According to Wikipedia: "January was named after the Roman god Janus. Janus is also the Roman word for door. The god Janus had two faces which allowed him to look forwards into the coming year and backwards into the past year."
By Katy Jacob
1. The Door
It's not just the
opening or closing,
but all of it,
the slow, torturous creaking,
frigid air being let in,
the space the rats walk through,
the slam, the memory of steel
in the soft rotting wood,
the whole thing unhinged,
a knock knock knocking
incessant in the night,
it’s an opaque passageway
to everything unseen,
no way in and no way out,
and winter’s black boot
on the other side.
2. God of Two Faces
It isn’t a story of opposites,
not so much comedy and drama,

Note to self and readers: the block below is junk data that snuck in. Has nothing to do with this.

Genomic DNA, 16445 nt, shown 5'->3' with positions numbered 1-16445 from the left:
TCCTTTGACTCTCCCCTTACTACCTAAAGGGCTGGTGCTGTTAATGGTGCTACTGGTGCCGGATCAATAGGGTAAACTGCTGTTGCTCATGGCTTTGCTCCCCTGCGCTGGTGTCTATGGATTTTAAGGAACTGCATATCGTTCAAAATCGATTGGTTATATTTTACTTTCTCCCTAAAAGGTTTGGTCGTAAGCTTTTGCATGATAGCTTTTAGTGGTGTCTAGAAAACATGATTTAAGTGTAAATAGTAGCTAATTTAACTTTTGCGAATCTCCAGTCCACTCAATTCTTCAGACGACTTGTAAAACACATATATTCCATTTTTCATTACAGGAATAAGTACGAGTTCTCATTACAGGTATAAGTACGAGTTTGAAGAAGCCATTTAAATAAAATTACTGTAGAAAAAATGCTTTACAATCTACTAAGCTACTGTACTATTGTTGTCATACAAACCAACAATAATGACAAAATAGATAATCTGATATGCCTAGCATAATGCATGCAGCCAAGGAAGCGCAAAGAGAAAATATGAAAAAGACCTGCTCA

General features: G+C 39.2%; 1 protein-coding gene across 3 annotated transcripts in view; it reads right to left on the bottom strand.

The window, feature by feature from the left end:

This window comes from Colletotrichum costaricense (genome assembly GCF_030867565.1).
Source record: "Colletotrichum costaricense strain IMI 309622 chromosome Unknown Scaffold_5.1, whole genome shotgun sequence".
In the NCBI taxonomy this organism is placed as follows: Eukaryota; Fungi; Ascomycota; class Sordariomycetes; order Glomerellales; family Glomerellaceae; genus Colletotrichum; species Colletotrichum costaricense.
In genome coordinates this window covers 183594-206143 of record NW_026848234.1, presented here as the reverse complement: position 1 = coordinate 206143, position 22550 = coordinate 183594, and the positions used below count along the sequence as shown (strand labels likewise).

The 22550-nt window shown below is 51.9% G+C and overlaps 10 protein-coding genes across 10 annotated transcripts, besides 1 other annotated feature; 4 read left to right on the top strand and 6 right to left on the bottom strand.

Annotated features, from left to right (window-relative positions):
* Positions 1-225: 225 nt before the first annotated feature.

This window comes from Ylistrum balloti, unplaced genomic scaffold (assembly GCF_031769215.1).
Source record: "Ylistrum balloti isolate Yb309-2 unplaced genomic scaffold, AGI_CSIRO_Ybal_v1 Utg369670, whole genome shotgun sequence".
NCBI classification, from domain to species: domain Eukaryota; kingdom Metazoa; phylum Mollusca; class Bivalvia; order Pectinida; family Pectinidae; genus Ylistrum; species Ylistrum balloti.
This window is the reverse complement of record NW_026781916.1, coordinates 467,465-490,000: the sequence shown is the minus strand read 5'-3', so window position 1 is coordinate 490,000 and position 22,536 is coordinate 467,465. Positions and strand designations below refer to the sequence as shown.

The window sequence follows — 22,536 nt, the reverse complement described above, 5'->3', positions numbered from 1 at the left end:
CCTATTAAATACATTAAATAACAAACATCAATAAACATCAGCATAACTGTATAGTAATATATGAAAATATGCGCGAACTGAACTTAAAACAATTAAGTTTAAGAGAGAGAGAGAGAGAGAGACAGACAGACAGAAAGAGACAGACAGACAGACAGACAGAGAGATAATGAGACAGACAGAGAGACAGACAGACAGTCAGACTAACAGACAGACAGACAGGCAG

black and white, weeping and rejoicing.
No, it’s the way the welcome sun
blinds you from the snow,
the lakes that turn into
roads and resting places,
the extra light that lets you
see every bit of mud and decay;
it’s everything that’s trapped beneath
but will be dead by spring thaw.
It’s not so much looking forward and back
as it is not knowing where to look
or how or with whose eyes.
It isn’t the shock of the jagged scar down the middle
reminding you that our faces are nothing but newborn bones
but how easy it is to look, and to look away.
It’s a door, it’s a man with two faces, it’s
a God from an empire that destroyed itself,
it’s as similar and distant as
any other Friday in January,
the beginning of something unknown,
and the end of something else.